Earlier in 2021, we launched brand new Women’s Groups in our Gateshead and Durham hubs, expanding upon the work we had been doing with women for some years in Chester-le-Street. These groups offered up the opportunity for women in the region to come along and learn new skills – ranging from our usual carpentry training to crafts with clay, sewing and jewellery making!
On the first ever week of the Durham Women’s group, the first person to walk through the door was Casey. Casey was bang on time at 9am, taking some of the staff by surprise. She was nervous when she came in for a cup of tea and said she wasn’t interested in the woodwork, but she was keen to have a go at the craft activities on offer. Casey was very quiet and slowly worked on making some greeting cards. The next week, Casey worked a small pot out of clay for holding pens and pencils. The more we got to know Casey, the more we learnt that she was in fact a very talented artist. Her phone photo album contained reams of photographs of her own drawings, ranging from detailed tattoo designs to faces and scenic landscapes. It wasn’t until one volunteer suggested that she make an easel to help her with her with her drawings did Casey think about doing some woodwork.
It took a lot of planning, measuring and sanding, but eventually Casey grew confident in using the various tools and machines in the workshop to create her very own easel. It was a very ambitious first woodwork project, but it paid off.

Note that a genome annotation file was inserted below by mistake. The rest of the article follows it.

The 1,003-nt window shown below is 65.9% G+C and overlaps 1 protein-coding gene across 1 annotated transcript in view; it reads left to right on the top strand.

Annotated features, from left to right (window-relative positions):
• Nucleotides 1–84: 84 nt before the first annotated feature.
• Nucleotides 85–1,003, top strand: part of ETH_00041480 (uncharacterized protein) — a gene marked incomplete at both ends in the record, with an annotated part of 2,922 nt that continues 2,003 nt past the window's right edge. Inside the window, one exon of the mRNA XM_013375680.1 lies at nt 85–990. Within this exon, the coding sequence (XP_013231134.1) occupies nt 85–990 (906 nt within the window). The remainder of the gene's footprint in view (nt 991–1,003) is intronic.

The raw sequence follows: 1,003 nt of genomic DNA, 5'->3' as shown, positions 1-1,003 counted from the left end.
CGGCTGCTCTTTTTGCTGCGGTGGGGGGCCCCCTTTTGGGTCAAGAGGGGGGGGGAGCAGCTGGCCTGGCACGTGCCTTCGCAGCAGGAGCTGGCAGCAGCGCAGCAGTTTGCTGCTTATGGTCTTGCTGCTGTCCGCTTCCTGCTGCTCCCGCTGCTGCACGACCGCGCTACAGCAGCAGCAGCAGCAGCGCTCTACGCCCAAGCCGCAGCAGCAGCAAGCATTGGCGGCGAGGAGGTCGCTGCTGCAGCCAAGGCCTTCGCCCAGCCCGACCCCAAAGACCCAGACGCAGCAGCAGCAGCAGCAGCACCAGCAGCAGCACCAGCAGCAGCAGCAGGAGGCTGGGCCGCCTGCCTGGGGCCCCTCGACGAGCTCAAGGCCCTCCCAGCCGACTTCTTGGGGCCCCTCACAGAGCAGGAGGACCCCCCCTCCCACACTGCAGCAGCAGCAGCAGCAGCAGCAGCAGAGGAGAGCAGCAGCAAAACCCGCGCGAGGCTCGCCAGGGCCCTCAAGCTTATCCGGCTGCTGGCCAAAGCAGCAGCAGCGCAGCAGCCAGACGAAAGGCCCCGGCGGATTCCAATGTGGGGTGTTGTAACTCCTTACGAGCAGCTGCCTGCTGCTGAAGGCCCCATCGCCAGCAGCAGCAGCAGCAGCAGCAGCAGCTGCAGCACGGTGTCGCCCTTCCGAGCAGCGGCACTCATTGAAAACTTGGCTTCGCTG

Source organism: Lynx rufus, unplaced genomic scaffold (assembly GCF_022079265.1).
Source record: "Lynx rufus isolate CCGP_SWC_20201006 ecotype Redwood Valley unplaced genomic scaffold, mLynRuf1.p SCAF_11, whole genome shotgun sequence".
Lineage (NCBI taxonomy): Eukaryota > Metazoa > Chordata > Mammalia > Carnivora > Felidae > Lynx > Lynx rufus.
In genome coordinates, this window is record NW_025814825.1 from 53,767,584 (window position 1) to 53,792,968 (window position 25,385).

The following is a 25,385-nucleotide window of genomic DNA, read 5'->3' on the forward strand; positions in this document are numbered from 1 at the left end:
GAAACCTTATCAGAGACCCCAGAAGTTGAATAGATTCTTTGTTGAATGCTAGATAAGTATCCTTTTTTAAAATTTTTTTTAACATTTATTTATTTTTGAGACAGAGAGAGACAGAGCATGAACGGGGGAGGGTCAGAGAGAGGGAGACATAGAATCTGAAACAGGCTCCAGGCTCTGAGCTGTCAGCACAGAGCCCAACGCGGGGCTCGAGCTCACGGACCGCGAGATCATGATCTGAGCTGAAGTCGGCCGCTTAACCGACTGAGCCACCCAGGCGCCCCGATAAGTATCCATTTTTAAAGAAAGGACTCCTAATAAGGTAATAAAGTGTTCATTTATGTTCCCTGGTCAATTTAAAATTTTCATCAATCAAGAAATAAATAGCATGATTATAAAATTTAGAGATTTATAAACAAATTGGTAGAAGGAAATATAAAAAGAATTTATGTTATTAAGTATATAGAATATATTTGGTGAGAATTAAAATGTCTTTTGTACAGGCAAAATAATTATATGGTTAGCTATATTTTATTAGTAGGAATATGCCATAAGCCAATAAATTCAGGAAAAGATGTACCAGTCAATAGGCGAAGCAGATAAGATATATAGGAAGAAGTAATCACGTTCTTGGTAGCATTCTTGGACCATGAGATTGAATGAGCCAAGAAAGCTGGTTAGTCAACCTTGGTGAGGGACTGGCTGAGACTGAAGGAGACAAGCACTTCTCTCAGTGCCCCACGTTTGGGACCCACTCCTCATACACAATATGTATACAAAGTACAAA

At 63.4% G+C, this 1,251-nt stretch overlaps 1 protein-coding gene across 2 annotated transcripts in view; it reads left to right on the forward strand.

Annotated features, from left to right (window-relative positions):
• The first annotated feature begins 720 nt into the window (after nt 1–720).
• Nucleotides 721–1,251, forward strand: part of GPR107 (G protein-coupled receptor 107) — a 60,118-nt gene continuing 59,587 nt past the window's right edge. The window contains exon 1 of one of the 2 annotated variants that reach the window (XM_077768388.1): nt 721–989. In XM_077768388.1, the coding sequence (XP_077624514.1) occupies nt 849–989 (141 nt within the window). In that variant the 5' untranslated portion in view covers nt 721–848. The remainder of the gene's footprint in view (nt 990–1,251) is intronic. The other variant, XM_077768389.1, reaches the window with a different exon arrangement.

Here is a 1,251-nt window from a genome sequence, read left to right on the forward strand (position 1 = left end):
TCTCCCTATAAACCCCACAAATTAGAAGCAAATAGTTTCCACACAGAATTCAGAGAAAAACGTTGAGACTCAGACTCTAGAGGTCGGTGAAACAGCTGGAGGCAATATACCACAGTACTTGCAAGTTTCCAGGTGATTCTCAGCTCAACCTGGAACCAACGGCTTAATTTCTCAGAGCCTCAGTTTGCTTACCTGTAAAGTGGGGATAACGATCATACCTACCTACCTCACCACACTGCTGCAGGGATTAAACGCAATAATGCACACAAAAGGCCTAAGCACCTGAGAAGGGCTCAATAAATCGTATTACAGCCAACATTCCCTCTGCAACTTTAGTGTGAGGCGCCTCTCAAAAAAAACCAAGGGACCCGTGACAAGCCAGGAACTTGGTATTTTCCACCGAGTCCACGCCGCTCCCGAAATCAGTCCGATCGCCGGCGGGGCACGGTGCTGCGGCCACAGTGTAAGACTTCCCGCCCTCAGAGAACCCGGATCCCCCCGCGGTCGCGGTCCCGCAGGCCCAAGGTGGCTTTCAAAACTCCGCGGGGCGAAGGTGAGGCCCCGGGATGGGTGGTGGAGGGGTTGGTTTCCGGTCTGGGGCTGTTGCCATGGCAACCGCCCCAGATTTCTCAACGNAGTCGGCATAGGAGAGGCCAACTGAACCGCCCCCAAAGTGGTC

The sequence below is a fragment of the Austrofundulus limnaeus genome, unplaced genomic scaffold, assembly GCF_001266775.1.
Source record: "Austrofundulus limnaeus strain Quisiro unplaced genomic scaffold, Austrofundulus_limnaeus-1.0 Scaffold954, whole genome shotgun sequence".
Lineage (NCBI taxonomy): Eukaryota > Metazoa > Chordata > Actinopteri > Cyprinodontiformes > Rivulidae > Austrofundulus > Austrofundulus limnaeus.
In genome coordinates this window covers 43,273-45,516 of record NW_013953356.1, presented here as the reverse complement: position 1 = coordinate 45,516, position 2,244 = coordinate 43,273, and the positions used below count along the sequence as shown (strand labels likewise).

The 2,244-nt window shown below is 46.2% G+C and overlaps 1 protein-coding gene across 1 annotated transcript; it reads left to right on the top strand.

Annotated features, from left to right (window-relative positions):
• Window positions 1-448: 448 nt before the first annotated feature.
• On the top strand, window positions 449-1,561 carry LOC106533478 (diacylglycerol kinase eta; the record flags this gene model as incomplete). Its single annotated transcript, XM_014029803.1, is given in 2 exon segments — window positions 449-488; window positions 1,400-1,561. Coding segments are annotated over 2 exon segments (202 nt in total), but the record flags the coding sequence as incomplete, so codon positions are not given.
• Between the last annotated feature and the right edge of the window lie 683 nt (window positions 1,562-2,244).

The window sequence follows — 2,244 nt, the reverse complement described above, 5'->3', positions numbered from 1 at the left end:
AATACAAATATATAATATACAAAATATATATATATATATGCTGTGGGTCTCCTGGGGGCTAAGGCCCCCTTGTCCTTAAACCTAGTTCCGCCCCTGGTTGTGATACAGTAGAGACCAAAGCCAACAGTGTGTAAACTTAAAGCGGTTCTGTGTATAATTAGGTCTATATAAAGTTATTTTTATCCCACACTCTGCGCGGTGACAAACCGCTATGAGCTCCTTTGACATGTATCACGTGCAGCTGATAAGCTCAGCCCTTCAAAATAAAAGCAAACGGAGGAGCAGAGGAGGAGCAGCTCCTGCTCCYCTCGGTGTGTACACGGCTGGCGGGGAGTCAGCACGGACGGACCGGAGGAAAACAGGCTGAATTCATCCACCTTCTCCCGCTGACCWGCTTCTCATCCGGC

“I never thought I would like the woodwork, or that I could make anything this good.” Casey said. When the project was finished, Casey bounced around the workshop with excitement.
The next few months became a tricky time for Casey. She was out on her longboard and had a bad fall, causing her to break her elbow. The Women’s Group in Durham sorely missed her energy and enthusiasm, and we hoped she would make a speedy recovery so she could come back quickly. After some surgery and physio, eventually Casey was able to come back to Women’s Group. Not only that, but she also started coming on a second day of the week for another session, so she could do even more woodwork! With her arm weaker than it was before, it took her some time to rebuild her confidence on all the machines she had previously been using. When Casey walked back into the workshop she said:
“I missed it all so much when I was off. I even missed the noise!”
Casey now had a huge scar on her elbow, but something else had changed too. Casey started to talk about going back to college, which she had to leave two years ago when going through some personal struggles. In July, she asked Support Worker Lorraine if she could help her make a difficult phone call. Casey phoned New College Durham from the workshop and asked if she could come back and rejoin her Level 1 Art Course. The teachers were delighted, saying that they remembered her fantastic work and bubbly personality and that they would love to have her back. The next week at Women’s Group, Casey had some news for us all.
“They asked me to go up to Level 2!” she told us. The whole group were so excited for her, and it was amazing to see the change from the nervous girl who first
attended the group, to the Casey we see today, confident in herself and surrounded by friends and supporters.
“I’ve said to the college that I need to still come to Handcrafted” Casey told us. “I need it for my mental stability, which along with attending my CAMHS sessions, is how I felt ready to go back to college in the first place. I can’t give that up now.”